How to Calculate ANC | Absolute Neutrophil Count: The Ultimate Guide

To understand How to Calculate ANC, let’s understand what is ANC. The neutrophil is the most abundant type of white blood cell and plays a crucial role in your body. They fight bacteria and other pathogens by releasing chemical weapons, so-called leukocytes. In return, they are also attacked by other types of cells. If you are keeping track of your blood values, you’ve probably come across the absolute neutrophil count (ANC) more than once.

This article will provide you with everything you need to know about How to Calculate ANC: why it’s important, how to measure it, what its significance means, and which conditions might be associated with an elevated or depressed count.


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What is an ANC?

The ANC is an indicator of the number of neutrophils in a sample of blood. The sample is usually taken from a vein. For this reason, it is also called “vascular neutrophil count”. While the number and the function of neutrophils are relatively constant in healthy people, infections or certain medications (such as cytotoxic drugs) can alter the results, which makes ANC a good predictor of the course of an infection. The ANC itself is an absolute value.

This means that it does not depend on the other values in your blood sample, such as for example the hemoglobin or the platelet count. While it can be used as an indicator for other values, though, the interpretation of the ANC is only possible if the results are compared to others. Let’s read more on How to Calculate ANC.

How to Calculate an ANC

The ANC is calculated by multiplying the number of neutrophils by 9. For instance, if the ANC is 500,000, you can calculate the number of neutrophils as 500/9 = 45. However, there are some differences in how different laboratories measure the ANC. Because neutrophils are usually measured by blood sampling, it can be affected by various factors, such as the amount of blood in the vessel. Therefore, the amount of blood in the vessel should be counted too. You can do this by taking a blood sample from the other arm. Another thing that should be taken into account is the variation in how aggressively your body releases the sample. Therefore, it is important to figure out the best time of day to take the sample.


ANC = WBC (cells/uL) x [percent (PMNs + bands) ÷ 100]

Let’s try an example. If the WBC count is 6.3 thousand/uL, and neutrophils are 56.1% and bands are 3%, what is the ANC?

ANC = WBC (cells/uL) x [percent (PMNs + bands) ÷ 100]
ANC = 6,300 cells/uL x [(56.1%+3%) ÷ 100]
ANC = 6,300 cells/uL x (59.1% ÷ 100)
ANC = 6,300 cells/uL x 0.591
ANC = 3,720 cells/uL

So, what does this mean?

An ANC of less than 1,500 cells/uL is usually considered as neutropenia ( decreased neutrophils) in an adult and can be classified as mild, moderate, or severe.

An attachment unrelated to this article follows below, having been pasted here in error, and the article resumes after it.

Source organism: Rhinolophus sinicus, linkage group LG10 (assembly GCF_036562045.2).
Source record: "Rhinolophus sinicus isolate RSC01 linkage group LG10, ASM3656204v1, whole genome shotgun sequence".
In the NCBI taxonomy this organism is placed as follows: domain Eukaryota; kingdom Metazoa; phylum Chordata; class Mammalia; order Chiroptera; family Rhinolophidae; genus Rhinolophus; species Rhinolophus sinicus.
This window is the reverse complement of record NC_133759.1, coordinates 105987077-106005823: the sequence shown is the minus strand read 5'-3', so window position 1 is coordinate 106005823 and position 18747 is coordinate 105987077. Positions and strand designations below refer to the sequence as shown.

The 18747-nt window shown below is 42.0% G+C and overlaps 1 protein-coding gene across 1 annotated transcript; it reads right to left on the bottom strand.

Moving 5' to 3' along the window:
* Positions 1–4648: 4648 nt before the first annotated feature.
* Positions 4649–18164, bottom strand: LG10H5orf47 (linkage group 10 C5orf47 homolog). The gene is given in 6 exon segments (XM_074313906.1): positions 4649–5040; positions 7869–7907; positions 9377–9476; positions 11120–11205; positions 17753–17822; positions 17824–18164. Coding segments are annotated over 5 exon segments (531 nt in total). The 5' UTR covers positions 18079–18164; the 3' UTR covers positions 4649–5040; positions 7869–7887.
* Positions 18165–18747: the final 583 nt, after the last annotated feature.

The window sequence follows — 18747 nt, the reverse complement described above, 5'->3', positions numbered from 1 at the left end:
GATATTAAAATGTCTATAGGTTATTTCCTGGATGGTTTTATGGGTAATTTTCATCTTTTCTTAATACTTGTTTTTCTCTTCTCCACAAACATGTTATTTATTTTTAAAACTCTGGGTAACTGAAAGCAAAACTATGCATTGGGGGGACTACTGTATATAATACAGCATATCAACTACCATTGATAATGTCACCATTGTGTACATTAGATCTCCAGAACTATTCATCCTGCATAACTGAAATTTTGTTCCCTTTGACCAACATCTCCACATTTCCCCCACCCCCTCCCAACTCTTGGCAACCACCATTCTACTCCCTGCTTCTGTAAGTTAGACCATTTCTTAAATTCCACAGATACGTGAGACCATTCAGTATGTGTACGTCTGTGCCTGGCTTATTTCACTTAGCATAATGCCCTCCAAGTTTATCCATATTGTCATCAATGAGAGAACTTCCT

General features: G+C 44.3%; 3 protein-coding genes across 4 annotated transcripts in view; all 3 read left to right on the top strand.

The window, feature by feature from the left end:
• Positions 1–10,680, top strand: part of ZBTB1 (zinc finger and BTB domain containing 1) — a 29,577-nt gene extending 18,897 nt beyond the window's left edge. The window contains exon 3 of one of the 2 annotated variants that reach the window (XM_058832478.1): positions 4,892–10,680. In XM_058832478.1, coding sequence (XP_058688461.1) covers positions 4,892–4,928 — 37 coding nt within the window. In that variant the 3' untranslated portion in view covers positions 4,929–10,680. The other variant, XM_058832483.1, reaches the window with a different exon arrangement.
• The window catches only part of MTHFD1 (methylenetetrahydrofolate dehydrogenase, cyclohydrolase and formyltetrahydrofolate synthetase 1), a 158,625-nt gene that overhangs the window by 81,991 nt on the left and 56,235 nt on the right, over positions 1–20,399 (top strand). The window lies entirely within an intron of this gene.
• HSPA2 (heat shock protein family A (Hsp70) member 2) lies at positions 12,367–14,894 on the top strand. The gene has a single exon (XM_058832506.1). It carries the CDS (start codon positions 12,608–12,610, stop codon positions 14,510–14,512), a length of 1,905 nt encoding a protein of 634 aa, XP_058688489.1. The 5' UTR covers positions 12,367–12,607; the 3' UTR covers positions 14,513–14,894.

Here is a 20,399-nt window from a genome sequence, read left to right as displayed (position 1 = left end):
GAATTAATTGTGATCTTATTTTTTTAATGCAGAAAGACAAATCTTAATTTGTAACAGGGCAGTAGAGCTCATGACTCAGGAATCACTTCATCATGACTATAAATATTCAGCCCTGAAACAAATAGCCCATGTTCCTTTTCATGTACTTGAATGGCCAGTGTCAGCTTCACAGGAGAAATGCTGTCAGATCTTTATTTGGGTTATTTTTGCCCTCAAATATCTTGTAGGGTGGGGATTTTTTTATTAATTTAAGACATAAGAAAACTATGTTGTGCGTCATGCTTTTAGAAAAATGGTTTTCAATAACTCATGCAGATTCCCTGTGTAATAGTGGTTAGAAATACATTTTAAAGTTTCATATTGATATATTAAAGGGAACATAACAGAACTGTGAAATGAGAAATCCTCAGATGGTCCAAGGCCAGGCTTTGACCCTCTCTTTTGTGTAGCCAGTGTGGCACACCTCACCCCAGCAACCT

Categorizing Neutropenia (Berlinger, 2020)
Mild1,000 to less than 1,500 cells/uL
Moderate500 to less than 1,000 cells/uL
SevereLess than 500 cells/uL

Conditions That Are Affected by Neutrophil Count

The neutrophil count is frequently elevated in people with bacterial infections such as bronchitis, pneumonia and urinary tract infections. It’s not very common to see an elevated count during viral infections, such as the common cold. Furthermore, certain types of cancer, such as lymphoma, may also result in an elevated count. As a rule of thumb, if the ANC is elevated in relation to other values, it is important to get checked for the underlying cause.


Example #2

JD is a 42-year-old who presents with progressive fatigue. Physical examination is notable for splenomegaly and lymphadenopathy. Results from his CBC with differential are:

White Blood Cells           1.2 THO/uL
Hemoglobin                    10.7 g/dL
Hematocrit                      31 %
Platelets                          262 THO/uL
% Neutrophils                 70.1 %
% Lymphocytes              30.8 %
% Monocytes                  9.5 %
% Eosinophils                 2.4 %
% Basophils                    1.2 %
% Bands                          3%

Based on these results, let’s calculate JD’s ANC.

ANC = WBC (cells/uL) x [percent (PMNs + bands) ÷ 100]
ANC = 1,200 cells/uL x [(70.1%+3%) ÷ 100]
ANC = 1,200 cells/uL x (73.1% ÷ 100)
ANC = 1,200 cells/uL x 0.731
ANC = 877.2 cells/uL

Because JD has neutropenia, further evaluation is required to discover the cause.

Significance of the Absolute Neutrophil Count

A high ANC may indicate an infection, cancer or even an autoimmune disease. If a high ANC is found together with other signs of infection, it can help your doctor to diagnose the cause of your symptoms more easily. In rare cases, it can be a sign of an autoimmune disease, in which your immune system targets certain cells in your body and releases chemicals to kill them. This may cause pain, redness or swelling. Many chronic conditions can also be associated with an elevated count.

Summing up

If you have a blood test that measures the absolute neutrophil count, you can calculate the count by dividing the number of neutrophils by 9. This is an important indicator of the health of your immune system. A high count can be an indicator of an infection, cancer or autoimmune disease. This article has been designed to give you a better understanding of the absolute neutrophil count and how to calculate it.

Knowing how to perform a granular leukocyte count (GLC) is essential for anyone working in the medical field, whether it be as a medical student or a physician. Understanding the granular leukocyte count is crucial for many reasons, including helping you determine your risk of infection and other diseases, such as anemia and infections. With that being said, knowing how to calculate the absolute neutrophil count is also important because it helps you differentiate between types of neutrophils in the GLC.

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